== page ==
Preapproval also can help you lock in an interest rate prior to purchasing your home. So if mortgage rates rise, you won’t have to worry about paying a higher rate on your loan.

Preapproval is not the same as prequalification. A prequalification is a relatively quick going-over of your financial situation that allows a lender to give you a general idea of what you might be able to buy. There's no guarantee that the loan amount included in your prequalification letter is what you’ll ultimately get approved for.

4. Review both fixed- and adjustable-rate offers

As you move forward on your homebuying journey, you’ll eventually have to make a choice that could have a significant impact on the overall cost of your home loan: Do you go with a fixed-rate or adjustable-rate mortgage?

With a fixed-rate loan, your mortgage rate will hold steady for the life of your loan. If you bag a 30-year fixed-rate loan at 3.05%, that’s the rate you’ll pay from beginning to end. (Unless you refinance. But let’s not get ahead of ourselves.)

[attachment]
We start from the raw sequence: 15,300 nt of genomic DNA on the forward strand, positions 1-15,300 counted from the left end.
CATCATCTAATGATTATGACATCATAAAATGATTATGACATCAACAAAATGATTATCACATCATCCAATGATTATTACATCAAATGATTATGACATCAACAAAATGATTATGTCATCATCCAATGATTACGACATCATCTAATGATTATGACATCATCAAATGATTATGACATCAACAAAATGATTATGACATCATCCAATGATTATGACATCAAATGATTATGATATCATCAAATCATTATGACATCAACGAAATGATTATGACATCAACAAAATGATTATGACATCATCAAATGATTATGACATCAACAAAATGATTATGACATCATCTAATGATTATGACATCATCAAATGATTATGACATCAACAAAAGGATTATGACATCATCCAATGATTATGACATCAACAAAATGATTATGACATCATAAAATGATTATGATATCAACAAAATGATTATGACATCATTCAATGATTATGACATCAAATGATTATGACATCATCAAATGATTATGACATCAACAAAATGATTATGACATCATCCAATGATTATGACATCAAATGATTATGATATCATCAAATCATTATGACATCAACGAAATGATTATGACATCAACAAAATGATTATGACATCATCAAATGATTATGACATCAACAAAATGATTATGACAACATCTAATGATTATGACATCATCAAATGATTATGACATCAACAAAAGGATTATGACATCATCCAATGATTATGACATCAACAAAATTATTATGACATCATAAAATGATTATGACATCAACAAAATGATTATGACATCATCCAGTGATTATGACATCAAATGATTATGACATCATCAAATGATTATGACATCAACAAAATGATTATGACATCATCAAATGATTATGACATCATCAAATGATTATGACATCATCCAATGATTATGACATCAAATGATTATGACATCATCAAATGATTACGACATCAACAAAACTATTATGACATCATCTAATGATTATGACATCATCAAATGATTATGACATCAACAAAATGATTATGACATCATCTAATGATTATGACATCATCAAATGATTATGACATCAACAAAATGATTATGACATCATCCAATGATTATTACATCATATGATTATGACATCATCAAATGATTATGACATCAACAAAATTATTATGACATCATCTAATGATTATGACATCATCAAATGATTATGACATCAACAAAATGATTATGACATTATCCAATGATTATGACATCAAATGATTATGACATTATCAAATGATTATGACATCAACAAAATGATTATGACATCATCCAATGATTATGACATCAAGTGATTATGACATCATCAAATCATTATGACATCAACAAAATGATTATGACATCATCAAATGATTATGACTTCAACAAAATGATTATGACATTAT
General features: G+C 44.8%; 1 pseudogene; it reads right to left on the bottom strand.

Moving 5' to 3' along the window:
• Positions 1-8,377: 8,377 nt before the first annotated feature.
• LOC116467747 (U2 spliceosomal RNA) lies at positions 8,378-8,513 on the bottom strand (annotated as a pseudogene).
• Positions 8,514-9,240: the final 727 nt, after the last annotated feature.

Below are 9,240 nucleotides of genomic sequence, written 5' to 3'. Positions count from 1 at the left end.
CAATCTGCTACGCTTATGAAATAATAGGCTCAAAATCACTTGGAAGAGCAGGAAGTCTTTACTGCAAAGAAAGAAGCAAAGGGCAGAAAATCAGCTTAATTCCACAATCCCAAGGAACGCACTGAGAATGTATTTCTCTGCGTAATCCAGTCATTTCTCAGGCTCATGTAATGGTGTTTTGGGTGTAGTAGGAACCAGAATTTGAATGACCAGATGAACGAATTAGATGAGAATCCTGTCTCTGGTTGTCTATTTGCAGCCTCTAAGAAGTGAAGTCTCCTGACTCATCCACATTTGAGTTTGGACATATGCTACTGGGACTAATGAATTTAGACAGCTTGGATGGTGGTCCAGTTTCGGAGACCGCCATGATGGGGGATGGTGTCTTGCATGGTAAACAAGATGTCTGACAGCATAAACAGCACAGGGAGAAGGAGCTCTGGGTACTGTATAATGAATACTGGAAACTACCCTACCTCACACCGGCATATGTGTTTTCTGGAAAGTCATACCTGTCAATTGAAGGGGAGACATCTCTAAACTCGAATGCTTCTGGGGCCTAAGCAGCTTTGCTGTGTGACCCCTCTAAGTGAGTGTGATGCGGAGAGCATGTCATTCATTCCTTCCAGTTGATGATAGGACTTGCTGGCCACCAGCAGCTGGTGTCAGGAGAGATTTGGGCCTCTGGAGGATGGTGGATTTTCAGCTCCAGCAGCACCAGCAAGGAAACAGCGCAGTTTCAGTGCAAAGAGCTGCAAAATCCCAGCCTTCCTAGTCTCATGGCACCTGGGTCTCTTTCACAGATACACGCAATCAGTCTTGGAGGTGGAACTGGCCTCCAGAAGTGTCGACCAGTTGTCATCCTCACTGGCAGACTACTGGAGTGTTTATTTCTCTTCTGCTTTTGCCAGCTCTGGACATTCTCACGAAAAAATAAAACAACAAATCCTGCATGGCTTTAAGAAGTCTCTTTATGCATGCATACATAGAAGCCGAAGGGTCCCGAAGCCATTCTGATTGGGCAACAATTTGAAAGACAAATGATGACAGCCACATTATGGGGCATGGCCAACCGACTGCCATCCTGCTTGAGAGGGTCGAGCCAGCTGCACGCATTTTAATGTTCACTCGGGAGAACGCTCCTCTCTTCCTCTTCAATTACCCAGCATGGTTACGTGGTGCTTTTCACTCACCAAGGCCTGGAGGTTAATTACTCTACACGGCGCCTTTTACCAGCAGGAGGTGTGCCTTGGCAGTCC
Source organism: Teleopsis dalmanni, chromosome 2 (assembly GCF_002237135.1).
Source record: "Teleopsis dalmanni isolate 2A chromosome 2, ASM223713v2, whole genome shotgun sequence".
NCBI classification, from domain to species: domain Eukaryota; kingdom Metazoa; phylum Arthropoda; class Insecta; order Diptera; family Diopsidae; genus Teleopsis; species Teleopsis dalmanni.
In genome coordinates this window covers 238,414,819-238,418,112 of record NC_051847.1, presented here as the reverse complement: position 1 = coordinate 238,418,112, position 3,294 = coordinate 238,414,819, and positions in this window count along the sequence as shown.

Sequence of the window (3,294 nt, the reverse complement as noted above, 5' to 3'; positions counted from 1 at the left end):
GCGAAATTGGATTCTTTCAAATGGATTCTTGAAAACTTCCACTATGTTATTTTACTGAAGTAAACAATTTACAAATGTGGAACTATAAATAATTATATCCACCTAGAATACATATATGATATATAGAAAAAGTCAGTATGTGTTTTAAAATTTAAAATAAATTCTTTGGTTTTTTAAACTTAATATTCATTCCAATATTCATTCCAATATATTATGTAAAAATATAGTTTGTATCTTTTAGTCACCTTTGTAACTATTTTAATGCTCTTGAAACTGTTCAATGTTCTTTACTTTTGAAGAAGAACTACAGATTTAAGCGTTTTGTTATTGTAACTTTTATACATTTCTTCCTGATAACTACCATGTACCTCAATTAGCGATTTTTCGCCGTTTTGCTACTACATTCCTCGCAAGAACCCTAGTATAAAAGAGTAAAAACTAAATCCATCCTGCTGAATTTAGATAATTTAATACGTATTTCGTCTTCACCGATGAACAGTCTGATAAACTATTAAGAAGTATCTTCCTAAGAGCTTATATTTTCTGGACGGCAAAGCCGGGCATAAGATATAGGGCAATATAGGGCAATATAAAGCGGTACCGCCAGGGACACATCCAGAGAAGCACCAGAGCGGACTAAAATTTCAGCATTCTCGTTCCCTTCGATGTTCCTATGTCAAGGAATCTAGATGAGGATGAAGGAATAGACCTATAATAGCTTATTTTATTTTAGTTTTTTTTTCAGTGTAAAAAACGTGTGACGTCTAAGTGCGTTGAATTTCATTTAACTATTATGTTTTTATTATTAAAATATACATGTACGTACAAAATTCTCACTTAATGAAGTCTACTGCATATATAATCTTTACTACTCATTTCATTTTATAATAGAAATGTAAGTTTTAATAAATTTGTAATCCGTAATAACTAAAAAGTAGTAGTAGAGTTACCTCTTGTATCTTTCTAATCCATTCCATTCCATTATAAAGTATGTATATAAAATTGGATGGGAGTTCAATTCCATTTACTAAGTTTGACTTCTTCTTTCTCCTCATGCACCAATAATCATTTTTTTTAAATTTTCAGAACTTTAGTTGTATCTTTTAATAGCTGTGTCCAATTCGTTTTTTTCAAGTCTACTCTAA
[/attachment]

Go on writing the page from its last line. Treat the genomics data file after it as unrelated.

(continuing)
Your rate won't change and neither will your monthly payment, so fixed-rate mortgages make budgeting a lot easier.

Adjustable-rate mortgages, also known as ARMs, generally start out with lower interest rates. But after a certain number of years, the rate can change — or "adjust" — on a regular basis, up or down, in sync with a benchmark interest rate like the prime rate.

ARM rates are described using two numbers that look like a fraction, and each part refers to a length of time. With a 5/1 ARM, for example, the first number means your initial rate will stay the same for five years. After that, your rate will adjust every (one) year.